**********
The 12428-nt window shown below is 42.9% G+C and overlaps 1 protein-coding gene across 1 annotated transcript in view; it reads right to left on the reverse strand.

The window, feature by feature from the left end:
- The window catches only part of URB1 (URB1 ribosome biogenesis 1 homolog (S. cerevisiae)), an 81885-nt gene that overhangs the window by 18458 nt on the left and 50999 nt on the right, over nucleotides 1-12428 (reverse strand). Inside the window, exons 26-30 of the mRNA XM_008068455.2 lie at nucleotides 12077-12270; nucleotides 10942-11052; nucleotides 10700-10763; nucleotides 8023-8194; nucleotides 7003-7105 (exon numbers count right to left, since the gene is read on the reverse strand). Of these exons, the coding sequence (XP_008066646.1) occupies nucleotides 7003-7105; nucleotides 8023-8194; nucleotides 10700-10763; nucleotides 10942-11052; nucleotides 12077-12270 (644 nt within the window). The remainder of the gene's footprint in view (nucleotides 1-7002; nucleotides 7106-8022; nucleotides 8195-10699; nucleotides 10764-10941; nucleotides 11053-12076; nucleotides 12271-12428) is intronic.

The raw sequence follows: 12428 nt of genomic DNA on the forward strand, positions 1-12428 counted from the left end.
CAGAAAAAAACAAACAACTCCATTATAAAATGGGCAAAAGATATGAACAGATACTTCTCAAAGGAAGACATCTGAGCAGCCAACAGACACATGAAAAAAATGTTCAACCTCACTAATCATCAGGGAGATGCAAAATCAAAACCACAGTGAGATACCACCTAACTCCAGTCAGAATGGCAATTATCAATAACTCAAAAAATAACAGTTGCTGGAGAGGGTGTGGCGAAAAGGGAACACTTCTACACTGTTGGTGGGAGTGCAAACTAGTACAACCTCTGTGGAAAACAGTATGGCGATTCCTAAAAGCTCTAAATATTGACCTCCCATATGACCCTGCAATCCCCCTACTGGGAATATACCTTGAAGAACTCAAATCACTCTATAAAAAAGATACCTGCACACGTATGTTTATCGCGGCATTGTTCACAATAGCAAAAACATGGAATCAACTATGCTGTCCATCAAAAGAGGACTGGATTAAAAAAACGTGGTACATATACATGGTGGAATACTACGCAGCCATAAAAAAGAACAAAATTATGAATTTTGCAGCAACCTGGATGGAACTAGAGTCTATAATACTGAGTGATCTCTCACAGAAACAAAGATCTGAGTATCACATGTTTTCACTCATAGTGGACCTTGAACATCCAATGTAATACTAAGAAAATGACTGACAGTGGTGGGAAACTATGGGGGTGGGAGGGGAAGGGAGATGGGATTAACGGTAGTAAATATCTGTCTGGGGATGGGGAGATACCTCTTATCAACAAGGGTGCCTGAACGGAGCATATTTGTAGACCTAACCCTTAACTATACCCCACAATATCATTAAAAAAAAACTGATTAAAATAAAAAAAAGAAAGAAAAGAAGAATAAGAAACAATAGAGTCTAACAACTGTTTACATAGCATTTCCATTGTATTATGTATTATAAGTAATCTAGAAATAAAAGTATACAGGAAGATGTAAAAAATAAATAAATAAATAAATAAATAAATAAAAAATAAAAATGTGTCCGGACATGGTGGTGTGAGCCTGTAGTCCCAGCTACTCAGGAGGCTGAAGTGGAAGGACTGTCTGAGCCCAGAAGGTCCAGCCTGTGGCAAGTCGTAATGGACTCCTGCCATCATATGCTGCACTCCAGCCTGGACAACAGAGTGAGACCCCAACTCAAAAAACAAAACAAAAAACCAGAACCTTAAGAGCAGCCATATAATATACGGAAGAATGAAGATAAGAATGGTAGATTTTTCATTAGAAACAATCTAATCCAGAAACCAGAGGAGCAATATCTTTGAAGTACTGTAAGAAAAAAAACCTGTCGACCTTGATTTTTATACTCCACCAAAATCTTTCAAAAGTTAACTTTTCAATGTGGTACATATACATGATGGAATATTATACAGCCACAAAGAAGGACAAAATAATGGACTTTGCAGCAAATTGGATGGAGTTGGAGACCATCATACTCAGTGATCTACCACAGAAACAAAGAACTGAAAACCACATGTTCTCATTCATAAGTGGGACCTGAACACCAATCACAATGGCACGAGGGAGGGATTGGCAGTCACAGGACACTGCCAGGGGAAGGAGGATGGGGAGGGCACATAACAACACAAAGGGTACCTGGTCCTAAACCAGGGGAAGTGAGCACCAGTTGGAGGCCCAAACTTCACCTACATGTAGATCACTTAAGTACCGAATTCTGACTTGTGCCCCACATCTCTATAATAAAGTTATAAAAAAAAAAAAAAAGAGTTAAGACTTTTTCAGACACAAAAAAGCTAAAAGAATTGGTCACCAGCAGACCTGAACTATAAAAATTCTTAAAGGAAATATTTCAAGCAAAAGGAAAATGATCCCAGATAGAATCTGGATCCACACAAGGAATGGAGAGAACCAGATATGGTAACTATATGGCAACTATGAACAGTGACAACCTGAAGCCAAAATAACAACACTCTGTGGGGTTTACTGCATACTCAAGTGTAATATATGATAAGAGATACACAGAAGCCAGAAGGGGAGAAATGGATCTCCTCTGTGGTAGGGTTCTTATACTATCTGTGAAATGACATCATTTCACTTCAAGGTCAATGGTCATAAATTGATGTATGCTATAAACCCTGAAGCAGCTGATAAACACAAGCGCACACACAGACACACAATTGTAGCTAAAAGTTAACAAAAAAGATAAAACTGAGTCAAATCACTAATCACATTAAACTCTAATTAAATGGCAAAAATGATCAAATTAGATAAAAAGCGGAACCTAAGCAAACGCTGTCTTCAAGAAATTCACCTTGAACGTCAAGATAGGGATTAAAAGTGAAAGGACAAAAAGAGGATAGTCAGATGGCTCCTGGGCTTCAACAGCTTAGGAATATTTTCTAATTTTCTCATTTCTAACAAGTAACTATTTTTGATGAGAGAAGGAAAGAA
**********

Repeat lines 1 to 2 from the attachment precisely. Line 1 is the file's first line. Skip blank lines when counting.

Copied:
The 12428-nt window shown below is 42.9% G+C and overlaps 1 protein-coding gene across 1 annotated transcript in view; it reads right to left on the reverse strand.

The window, feature by feature from the left end: